been two or three years since you replaced the battery, and that one was
    the second one in your A23 pack. Amazon will get you another pack, but
    it will take a week. Maybe you can find the battery locally, but don't
    bet on it these days.

    But you can repair it !! Think
    about it. Why should an alkaline battery fail in two or three years of
    minimal use? The rating of the A23, 40 mAH (milliampere hours), is
    144000 milliampere seconds. If each press is 1 second long and draws 10
    milliamperes from the battery, you should get 14400 presses from an
    A23. At four presses per day, that's 3600 days of opening your garage,
    or about ten years from that little battery! And most of us will
    agree that an unused alkaline battery will still have most of its life
    after ten years on the shelf, so it shouldn't be dead of old age in only
    two or three years. So why is my garage door opener battery dead in
    two years?

    I took the battery apart to find out why my
    digital voltmeter read the battery as having only 7 volts output. Each
    cell measured over 1.54 volts. They were like new. All right, then,
    why doesn't the battery give me 1.54 x 8 = 12.32 volts? It's that black stuff on the LR932 cell terminals from the cheap plating
    that the manufacturer used. There are 8 LR932 cells, so there are 16
    metal surfaces that can corrode, and corrode they had. The cells had
    not leaked; it is the kind of corrosion that happens with low-voltage contacts made by inappropriate metals,
    which is what the Chinese who made the cells used. Those of us who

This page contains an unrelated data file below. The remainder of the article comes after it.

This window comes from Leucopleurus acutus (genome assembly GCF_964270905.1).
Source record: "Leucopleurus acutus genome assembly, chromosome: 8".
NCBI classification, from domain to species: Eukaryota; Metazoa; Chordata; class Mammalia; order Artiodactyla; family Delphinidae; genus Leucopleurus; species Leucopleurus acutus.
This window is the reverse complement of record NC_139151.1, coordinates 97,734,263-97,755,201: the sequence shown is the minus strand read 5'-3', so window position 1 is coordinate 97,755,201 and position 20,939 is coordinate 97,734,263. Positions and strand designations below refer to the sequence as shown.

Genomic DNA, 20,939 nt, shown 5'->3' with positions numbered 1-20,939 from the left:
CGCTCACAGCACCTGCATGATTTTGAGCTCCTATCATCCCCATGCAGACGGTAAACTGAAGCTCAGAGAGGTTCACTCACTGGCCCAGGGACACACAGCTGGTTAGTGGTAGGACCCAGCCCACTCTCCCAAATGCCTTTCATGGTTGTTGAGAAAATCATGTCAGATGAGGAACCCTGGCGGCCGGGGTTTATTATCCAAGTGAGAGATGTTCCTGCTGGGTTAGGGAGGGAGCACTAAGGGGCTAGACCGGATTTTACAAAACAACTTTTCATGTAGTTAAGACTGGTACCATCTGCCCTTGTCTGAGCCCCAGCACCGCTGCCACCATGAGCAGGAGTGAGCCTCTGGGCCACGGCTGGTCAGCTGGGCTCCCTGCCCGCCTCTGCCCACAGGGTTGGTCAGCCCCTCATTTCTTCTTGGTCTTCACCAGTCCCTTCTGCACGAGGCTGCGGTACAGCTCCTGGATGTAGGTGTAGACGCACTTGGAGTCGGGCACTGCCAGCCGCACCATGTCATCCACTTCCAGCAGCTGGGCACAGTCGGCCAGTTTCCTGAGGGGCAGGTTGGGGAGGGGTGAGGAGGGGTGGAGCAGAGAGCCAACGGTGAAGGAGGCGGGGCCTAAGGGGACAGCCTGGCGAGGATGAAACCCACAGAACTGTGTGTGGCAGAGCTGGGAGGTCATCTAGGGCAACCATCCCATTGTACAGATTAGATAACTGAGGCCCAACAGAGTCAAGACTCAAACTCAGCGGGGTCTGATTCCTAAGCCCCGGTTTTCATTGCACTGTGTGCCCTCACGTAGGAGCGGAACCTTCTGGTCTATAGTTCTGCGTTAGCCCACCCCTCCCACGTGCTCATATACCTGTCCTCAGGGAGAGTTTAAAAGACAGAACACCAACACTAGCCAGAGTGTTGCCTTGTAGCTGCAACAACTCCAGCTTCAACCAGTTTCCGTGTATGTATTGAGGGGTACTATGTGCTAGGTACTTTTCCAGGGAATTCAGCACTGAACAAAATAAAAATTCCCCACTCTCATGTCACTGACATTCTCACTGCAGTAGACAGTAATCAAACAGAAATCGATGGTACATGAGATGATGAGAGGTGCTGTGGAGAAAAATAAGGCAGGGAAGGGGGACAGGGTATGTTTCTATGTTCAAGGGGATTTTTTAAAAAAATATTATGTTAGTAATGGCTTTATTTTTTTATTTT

have designed or repaired electronics for a living have seen the same
    problem of contact corrosion resulting from the wrong plating in the
    wrong place many times.

    So now let's fix the battery and
    get that garage door to open again. Take the battery apart, being
    careful to save the additional metal terminal parts and washers at each
    end. There's a spring under the + contact (red), so be ready for that
    and protect against it flying away. If you have a voltmeter, check each
    cell, making contact on the side of the cell for + and on the small end
    for -. You will not have to press very hard. I think you will see
    what I saw--the "dead" battery just has corroded contacts on the cells
    that are inside; otherwise the cells are fine.

    Get some sandpaper,
    100 to 200 grit (medium fine), and rub each end of each cell until the
    black stuff is gone. Don't overdo it--just make most of the black stuff
    go away. After that, wash each cell using a little rubbing alcohol or
    distilled water and a Kleenex or Q-tip to get the sandpaper dust off the

    Get a two-inch strip of blue painters' masking tape,
    the kind that isn't super sticky but sticky enough, fold the ends about
    a quarter inch, and attach it to your work surface so it is flat with
    the sticky side up. Assemble the battery horizontally with the cells
    touching in series just as it was when you took it apart. Now take
    another piece of the blue masking tape and gently attach it to the sides
    of the cells that the first piece of tape does not touch. Push the
    cells together and smooth the second piece of tape around the battery.